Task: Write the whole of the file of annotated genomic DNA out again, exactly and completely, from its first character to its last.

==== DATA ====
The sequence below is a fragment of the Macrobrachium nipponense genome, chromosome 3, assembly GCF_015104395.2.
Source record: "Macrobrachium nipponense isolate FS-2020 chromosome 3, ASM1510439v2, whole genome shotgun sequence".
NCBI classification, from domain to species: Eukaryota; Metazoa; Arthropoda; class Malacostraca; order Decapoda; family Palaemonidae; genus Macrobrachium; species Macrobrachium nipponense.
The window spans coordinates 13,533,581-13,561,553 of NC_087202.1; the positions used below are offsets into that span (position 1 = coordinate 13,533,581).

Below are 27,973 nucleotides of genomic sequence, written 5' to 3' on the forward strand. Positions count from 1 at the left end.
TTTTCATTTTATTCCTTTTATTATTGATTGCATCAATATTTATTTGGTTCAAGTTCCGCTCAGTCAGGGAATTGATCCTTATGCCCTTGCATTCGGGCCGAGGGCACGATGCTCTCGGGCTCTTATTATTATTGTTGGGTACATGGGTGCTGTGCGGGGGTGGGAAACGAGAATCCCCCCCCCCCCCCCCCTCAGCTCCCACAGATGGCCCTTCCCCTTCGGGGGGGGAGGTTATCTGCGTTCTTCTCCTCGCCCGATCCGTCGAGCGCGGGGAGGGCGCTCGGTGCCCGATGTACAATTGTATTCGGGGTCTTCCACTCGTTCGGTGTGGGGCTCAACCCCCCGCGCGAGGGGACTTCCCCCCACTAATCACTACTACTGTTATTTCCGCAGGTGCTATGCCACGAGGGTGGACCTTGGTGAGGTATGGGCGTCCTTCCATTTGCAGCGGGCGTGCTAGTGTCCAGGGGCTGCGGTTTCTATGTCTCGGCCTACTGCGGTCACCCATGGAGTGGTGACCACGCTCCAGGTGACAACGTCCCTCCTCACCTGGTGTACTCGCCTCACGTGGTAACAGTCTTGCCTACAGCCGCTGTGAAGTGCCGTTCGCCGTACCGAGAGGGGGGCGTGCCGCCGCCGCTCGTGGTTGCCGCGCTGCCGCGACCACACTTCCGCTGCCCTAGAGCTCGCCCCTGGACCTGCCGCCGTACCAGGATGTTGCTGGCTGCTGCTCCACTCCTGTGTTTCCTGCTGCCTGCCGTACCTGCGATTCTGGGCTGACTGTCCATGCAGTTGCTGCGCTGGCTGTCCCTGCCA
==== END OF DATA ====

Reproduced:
The sequence below is a fragment of the Macrobrachium nipponense genome, chromosome 3, assembly GCF_015104395.2.
Source record: "Macrobrachium nipponense isolate FS-2020 chromosome 3, ASM1510439v2, whole genome shotgun sequence".
NCBI classification, from domain to species: Eukaryota; Metazoa; Arthropoda; class Malacostraca; order Decapoda; family Palaemonidae; genus Macrobrachium; species Macrobrachium nipponense.
The window spans coordinates 13,533,581-13,561,553 of NC_087202.1; the positions used below are offsets into that span (position 1 = coordinate 13,533,581).

Below are 27,973 nucleotides of genomic sequence, written 5' to 3' on the forward strand. Positions count from 1 at the left end.
TTTTCATTTTATTCCTTTTATTATTGATTGCATCAATATTTATTTGGTTCAAGTTCCGCTCAGTCAGGGAATTGATCCTTATGCCCTTGCATTCGGGCCGAGGGCACGATGCTCTCGGGCTCTTATTATTATTGTTGGGTACATGGGTGCTGTGCGGGGGTGGGAAACGAGAATCCCCCCCCCCCCCCCCCTCAGCTCCCACAGATGGCCCTTCCCCTTCGGGGGGGGAGGTTATCTGCGTTCTTCTCCTCGCCCGATCCGTCGAGCGCGGGGAGGGCGCTCGGTGCCCGATGTACAATTGTATTCGGGGTCTTCCACTCGTTCGGTGTGGGGCTCAACCCCCCGCGCGAGGGGACTTCCCCCCACTAATCACTACTACTGTTATTTCCGCAGGTGCTATGCCACGAGGGTGGACCTTGGTGAGGTATGGGCGTCCTTCCATTTGCAGCGGGCGTGCTAGTGTCCAGGGGCTGCGGTTTCTATGTCTCGGCCTACTGCGGTCACCCATGGAGTGGTGACCACGCTCCAGGTGACAACGTCCCTCCTCACCTGGTGTACTCGCCTCACGTGGTAACAGTCTTGCCTACAGCCGCTGTGAAGTGCCGTTCGCCGTACCGAGAGGGGGGCGTGCCGCCGCCGCTCGTGGTTGCCGCGCTGCCGCGACCACACTTCCGCTGCCCTAGAGCTCGCCCCTGGACCTGCCGCCGTACCAGGATGTTGCTGGCTGCTGCTCCACTCCTGTGTTTCCTGCTGCCTGCCGTACCTGCGATTCTGGGCTGACTGTCCATGCAGTTGCTGCGCTGGCTGTCCCTGCCA